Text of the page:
Finally, most registry services process thousands of domains for a very small  annual fee per name. The only way they can do this is through automating it from start to finish. But if you are holding a number of domains, like we are at any given time, it is comforting to know they are with a very service oriented outfit like GoDaddy.com. Can you believe one of their humans actually calls me up so every often to remind me about renewals and other management issues.


© Copyright 2014 Brighter Naming ®

Tagged with: ,
Posted in Branding, Consumer Goods, Domain Names, Name Origins, Naming Education, Naming News, Naming Resources, Public Site Naming

Where have all the vowels gone?

I recently saw on an ex-pats column that immigrants felt they had become American when they were used to spelling favour as favor and colour as color. Those unnecessary silent U’s are gone when you settle stateside – but it still feels weird and different for a long time.

Special spelling for names from product branding
But how are such people, as well as properly educated English speakers worldwide, getting the hang of all these new program and software names: Flickr, Tumblr, Waze, Wickr, Loopt and many others that have lost a vowel along the way? Interestingly enough, these are still easy to read and understand – at least for us native English speakers. Our poor foreign colleagues may have just figured out why enuff is spelled enough so this might actually not be that hard.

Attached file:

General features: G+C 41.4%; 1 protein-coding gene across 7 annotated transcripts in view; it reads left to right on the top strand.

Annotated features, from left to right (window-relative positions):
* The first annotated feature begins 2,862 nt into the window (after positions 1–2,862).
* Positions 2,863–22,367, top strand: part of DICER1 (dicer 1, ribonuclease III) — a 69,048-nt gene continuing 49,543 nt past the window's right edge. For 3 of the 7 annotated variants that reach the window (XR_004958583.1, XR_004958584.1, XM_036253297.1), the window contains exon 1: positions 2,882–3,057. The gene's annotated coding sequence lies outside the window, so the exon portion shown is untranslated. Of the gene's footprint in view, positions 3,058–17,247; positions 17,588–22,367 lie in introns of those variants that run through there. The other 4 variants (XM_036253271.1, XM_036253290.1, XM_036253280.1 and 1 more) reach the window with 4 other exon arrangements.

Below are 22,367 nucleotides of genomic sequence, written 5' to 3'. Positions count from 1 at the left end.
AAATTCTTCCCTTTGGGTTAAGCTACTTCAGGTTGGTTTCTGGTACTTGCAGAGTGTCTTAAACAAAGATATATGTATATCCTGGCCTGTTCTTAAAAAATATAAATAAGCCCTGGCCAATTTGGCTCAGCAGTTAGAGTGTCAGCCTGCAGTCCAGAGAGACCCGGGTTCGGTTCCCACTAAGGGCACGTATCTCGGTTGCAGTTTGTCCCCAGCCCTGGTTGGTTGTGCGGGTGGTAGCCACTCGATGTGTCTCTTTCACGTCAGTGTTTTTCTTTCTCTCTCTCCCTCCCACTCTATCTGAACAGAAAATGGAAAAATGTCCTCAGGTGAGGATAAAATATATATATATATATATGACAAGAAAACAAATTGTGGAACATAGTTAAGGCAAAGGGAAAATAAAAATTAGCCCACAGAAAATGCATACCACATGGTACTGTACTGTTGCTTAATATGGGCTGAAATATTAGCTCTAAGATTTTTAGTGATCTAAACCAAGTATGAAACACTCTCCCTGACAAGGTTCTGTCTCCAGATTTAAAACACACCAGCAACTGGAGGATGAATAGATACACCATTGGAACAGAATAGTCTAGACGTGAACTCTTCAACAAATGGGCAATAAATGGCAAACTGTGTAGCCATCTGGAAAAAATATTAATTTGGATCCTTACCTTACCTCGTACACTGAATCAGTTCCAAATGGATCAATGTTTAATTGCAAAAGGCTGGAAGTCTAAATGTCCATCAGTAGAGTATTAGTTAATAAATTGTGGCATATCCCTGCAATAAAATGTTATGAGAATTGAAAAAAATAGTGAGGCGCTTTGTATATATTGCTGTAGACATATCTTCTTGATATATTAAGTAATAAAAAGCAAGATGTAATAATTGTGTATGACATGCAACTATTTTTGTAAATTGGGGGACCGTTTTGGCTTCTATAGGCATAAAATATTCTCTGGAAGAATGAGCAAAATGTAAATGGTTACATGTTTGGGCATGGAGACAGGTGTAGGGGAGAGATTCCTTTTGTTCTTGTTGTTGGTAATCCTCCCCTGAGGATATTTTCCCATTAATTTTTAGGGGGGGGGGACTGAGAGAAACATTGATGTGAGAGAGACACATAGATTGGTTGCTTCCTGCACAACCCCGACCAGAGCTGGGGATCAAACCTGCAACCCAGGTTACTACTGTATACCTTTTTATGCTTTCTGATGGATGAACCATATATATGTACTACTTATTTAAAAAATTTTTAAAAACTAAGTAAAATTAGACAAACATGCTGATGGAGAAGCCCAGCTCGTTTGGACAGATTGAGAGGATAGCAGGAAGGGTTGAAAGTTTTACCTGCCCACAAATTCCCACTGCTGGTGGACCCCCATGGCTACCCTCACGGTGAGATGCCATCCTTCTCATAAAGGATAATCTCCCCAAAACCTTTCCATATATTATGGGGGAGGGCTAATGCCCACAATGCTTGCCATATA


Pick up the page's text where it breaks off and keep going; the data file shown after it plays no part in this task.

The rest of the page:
Most of these shortened names also work because they are used primarily in an online context. So the salesman doesn’t have to explain “its Flickr without the e” on each phone call. Rather the users just see and except it. The fact that flickr and flicker are identical from a trademark point of view, seems to be irrelevant. The USPTO and other trademark bodies may even be allowing these spelling changes more frequently now and not saying they are generics (when spelled right). I will try to confirm this later.